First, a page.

An important ‘cult’ (or more fittingly, occult) underground black metal fixture and an far north-eastern oddity way up in the port city of Salvador, Mystifier had long enjoyed a certain forever underground status alongside city-mates Headhunter D.C. as Brazilian extreme metal you’d have to hunt for with serious intent to ever find. Being linked into various distros, visionary labels, the madness of black/death metal zines of the 90’s, and of course tape collection circles was really the only way you’d have known about the group and their infamous run of bestial-meets-stoic occult black/death metal records in the 90’s and a more ‘polished’ vision on their fourth LP ‘Profanus‘ in 2001. All of it was essentially produced, arranged and conceptualized by bassist (and later guitarist) Beelzeebubth, who’d taken complete creative control of the band from that point on, if not sooner.
You didn’t hear much about Mystifier post-millennium ’til folks on the internet piracy blogspace of a certain era began ripping copies via a specific license (to the Russian label CD-Maximum) of the double CD collection of their early 90’s material wherein ‘Göetia‘ (1992) and ‘Wicca‘ (1993) made their way into file-hoarder collections in glorious mud-butt 128k MP3 form. This’d been a revelation to me at the time (~2005) having explored some but not all of the early Osmose Productions catalog at the time and wondering how I’d worshipped records like ‘Thy Mighty Contract‘ for decades but had only just heard this. The reissues and renown wouldn’t really reach deserved levels for the group until the late 2000’s/early 2010’s, wherein these entirely obscure occult black/death metal gems found their mark if only for the sake of nostalgia and documentation catching on with the greater extreme metal headspace hand-in-hand, point being that Mystifier were worth remembering. Beelzeebubth eventually returned with a crew of folks capable of pulling off an album, particularly featuring collaboration with Sorcerer Do’Urden (Infested Blood) as key presence, and they’ve thrived since.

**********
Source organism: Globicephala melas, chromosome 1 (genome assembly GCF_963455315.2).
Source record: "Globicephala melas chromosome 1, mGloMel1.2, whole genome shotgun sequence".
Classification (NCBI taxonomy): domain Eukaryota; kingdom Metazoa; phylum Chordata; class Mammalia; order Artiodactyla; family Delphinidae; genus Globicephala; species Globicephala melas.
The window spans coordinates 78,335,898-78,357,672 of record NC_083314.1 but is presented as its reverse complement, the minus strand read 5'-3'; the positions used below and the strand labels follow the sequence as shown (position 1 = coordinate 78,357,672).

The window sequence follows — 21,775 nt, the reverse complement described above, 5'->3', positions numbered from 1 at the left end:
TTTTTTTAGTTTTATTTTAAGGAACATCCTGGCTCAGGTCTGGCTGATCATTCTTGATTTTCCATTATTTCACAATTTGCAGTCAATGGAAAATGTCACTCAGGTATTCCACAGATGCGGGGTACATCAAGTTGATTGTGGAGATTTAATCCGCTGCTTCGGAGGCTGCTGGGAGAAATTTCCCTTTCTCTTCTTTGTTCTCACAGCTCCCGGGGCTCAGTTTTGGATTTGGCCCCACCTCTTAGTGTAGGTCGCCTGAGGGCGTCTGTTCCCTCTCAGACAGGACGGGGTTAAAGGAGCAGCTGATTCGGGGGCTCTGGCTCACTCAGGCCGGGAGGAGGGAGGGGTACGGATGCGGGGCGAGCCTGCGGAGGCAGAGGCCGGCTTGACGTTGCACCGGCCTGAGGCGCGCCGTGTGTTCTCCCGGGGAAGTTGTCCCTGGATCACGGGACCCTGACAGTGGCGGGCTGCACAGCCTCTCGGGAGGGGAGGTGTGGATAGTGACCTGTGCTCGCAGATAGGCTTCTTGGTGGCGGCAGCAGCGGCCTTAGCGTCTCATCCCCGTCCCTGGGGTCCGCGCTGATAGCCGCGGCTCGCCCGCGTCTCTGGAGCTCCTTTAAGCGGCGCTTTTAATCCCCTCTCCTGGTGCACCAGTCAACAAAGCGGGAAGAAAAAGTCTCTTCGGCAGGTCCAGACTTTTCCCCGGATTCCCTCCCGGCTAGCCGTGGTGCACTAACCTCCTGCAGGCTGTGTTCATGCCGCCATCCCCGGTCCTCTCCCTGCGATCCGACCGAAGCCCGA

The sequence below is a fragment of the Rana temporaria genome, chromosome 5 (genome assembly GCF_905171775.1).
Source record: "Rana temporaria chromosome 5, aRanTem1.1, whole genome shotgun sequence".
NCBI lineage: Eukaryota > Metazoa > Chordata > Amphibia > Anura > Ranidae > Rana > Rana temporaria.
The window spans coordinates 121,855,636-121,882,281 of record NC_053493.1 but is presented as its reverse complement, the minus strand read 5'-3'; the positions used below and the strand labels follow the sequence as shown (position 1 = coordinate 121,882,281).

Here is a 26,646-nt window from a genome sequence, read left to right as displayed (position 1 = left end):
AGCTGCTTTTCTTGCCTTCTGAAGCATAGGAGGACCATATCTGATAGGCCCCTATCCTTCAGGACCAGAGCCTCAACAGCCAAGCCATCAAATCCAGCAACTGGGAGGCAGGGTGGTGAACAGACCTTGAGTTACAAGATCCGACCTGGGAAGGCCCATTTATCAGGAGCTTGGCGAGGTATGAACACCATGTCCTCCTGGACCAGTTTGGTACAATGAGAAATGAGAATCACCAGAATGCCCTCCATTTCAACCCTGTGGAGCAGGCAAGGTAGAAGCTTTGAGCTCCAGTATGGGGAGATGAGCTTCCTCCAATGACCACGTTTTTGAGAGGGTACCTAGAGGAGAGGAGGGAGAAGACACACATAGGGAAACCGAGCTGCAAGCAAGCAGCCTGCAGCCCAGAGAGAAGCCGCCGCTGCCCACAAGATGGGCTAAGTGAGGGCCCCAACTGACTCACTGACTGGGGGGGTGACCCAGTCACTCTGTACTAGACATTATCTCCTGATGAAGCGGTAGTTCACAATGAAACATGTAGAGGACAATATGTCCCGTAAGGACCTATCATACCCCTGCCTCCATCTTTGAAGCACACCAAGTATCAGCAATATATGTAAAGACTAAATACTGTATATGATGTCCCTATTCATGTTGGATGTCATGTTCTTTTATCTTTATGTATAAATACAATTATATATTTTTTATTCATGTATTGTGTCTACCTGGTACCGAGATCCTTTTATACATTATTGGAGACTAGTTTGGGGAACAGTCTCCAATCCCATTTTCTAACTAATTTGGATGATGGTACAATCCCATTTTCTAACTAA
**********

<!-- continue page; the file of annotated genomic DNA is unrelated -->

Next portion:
Having been released by the undersold and pointless sub-class “underground activists” of hot-to-trot label Season of Mist the return of Mystifier in the form of ‘Protogoni Mavri Magiki Dynasteia‘ (2019) landed in a strange space in terms of it not ending up in my inbox as a promo at the time, ridiculous. It was a fine return from an entity that hadn’t forgotten who they were nor where they’d come from yet it was likewise a continuation of this vision for the band’s sound that’d lost -some- of its bestial black/death rabidity for the sake of the Greek, Italian and eastern European sounds of black metal in the late 80’s/early 90’s where Mystifier had arguably always been best set (hence the Osmose relation early on). Anyhow, the long wind-up here is for the sake of getting to write about this band after not having the chance for ~17 years, they’re great and the material on this split shows exactly why.